Media Defence Logo


Azeri journalist seeks justice at ECHR

Azeri journalist seeks justice at ECHR


Internationally renowned journalist Khadija Ismayilova has complained to the European Court of Human Rights about the unwillingness of the Azeri authorities to properly investigate a series of threats, intimidations and gross violations of her privacy designed to force her to stop her journalistic work.

Over nearly a decade of journalism, Ms Ismayilova, recipient of the 2012 Courage in Journalism Award, has published numerous reports on government corruption and has become internationally known for her pro-democracy stance. In 2010, she started reporting on corrupt practices involving the president of Azerbaijan, Ilham Aliyev (recently named “most corrupt person of the year” by the Organized Crime and Corruption Reporting Project) and members of his family. Soon after, she started receiving threats.

When Ms Ismayilova complained to the authorities, videos containing private footage from her apartment’s bedroom, obtained through hidden cameras that had been secretly installed in her house, were published on the internet and were widely referenced in government-loyal media.

Despite countless attempts to bring about a criminal investigation into this gross violation of her right to privacy, the Azeri authorities have showed no intention to effectively investigate the case. Ms Ismayilova has sought relief with the national courts through a number of proceedings but found no effective redress. She has been left with nothing but ongoing threats, reputational damage, a great sense of unsafety and continued risk of (physical) harm, which has also strengthened the public sense of impunity for attacks on journalists.

Because of the authorities’ failure to act, it has become more and more difficult for Ms Ismayilova and other independent journalists to fulfil their function as a watchdog.

Ms Ismayilova has petitioned the European Court of Human Rights to declare that the government of Azerbaijan has violated her rights to freedom of expression, privacy and access to justice, and to order the government of Azerbaijan to compensate her for the violation of her rights.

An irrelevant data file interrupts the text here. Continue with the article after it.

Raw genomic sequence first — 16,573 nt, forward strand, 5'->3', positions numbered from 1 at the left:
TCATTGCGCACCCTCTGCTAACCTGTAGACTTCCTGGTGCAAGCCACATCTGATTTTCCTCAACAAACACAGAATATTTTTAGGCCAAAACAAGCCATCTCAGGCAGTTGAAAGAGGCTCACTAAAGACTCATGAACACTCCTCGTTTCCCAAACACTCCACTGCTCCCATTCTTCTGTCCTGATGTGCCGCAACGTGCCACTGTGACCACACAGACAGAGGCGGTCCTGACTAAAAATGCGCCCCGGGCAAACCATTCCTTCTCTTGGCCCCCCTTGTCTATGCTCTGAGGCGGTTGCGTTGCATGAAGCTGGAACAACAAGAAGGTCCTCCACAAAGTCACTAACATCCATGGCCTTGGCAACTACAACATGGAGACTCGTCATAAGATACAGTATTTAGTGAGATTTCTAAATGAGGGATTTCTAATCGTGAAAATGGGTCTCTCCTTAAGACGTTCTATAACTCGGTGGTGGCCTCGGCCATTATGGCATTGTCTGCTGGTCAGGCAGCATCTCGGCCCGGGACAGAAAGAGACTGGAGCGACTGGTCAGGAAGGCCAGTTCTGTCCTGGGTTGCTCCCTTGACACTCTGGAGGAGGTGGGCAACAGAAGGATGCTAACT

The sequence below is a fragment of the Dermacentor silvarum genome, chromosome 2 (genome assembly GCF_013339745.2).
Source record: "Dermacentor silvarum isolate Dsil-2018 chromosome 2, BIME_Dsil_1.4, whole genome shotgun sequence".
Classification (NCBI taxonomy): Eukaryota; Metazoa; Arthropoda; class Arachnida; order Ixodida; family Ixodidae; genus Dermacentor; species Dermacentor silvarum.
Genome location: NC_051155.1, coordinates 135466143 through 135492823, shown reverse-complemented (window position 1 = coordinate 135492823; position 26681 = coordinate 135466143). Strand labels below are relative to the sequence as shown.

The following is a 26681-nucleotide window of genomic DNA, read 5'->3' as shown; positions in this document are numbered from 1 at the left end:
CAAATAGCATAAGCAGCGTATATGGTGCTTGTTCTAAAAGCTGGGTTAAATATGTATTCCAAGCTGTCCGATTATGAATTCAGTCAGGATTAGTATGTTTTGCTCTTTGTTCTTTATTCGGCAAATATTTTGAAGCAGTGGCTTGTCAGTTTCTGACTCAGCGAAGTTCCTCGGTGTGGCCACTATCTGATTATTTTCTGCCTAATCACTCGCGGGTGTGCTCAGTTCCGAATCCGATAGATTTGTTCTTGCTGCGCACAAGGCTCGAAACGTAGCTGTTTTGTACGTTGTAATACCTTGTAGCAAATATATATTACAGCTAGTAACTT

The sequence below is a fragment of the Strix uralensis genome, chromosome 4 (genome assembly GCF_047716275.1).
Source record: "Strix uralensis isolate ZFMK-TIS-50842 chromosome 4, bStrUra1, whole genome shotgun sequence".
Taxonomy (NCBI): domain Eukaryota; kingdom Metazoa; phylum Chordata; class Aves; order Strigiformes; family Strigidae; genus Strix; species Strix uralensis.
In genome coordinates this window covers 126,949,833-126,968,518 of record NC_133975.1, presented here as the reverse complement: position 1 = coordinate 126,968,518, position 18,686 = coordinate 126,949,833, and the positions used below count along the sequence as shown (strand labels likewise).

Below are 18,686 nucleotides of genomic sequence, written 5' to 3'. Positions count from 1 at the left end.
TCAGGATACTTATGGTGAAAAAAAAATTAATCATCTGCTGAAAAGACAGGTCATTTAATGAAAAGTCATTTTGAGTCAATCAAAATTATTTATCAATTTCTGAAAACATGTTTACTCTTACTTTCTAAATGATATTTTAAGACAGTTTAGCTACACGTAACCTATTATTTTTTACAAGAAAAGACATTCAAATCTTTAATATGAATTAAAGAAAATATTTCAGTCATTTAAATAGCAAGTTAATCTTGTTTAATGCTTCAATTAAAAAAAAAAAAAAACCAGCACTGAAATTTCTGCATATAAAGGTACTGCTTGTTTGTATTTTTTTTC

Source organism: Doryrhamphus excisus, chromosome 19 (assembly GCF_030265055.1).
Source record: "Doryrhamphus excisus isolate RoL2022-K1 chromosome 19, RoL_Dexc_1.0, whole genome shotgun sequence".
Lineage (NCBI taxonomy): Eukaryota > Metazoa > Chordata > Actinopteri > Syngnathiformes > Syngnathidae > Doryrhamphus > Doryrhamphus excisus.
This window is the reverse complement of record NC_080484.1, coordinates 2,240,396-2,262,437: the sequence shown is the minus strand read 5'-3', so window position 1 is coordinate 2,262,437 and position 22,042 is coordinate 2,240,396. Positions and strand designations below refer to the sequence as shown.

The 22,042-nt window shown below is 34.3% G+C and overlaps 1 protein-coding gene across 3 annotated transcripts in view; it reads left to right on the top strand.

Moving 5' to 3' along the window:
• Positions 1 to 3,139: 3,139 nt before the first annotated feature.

Ms Ismayilova is represented by the Media Rights Institute, MLDI’s Legal Director Nani Jansen and Douwe Groenevelt and Lara Talsma of international law firm De Brauw Blackstone Westbroek.

Recent News

The “Misuse” of the judicial system to attack freedom of expression

UNESCO has released a new report on “The “misuse” of the judicial system to attack freedom of expression”. The report takes an in-depth look at the patterns and challenges surrounding the rise of abusive litigation, and makes a number of recommendations. To mark its release, we explore our own experience tackling legal threats to freedom […]


Russian disinformation: a weapon in its war on Ukraine

Lawmakers, academics and citizens are becoming increasingly aware of the threat posed by disinformation and malinformation. ‘Disinformation’ refers to falsehoods spread deliberately to stoke distrust or promote an agenda. It is a widespread issue, overshadowing elections everywhere from Brazil to the USA, fuelling hate speech, such as in India, and impacting stock prices around the […]


TOHAV & The Fight for Freedom of Expression in Turkey – by Esma Yasar

This article was written by Esma Yasar, a Kurdish lawyer working for Media Defence’s partner organisation TOHAV. Esma Yasar took part in Media Defence’s fellowship programme, which hosts human rights lawyers from our funded partner organisations all over the world. Freedom of Expression and Press Freedom in Turkey Turkey is one of the most restrictive […]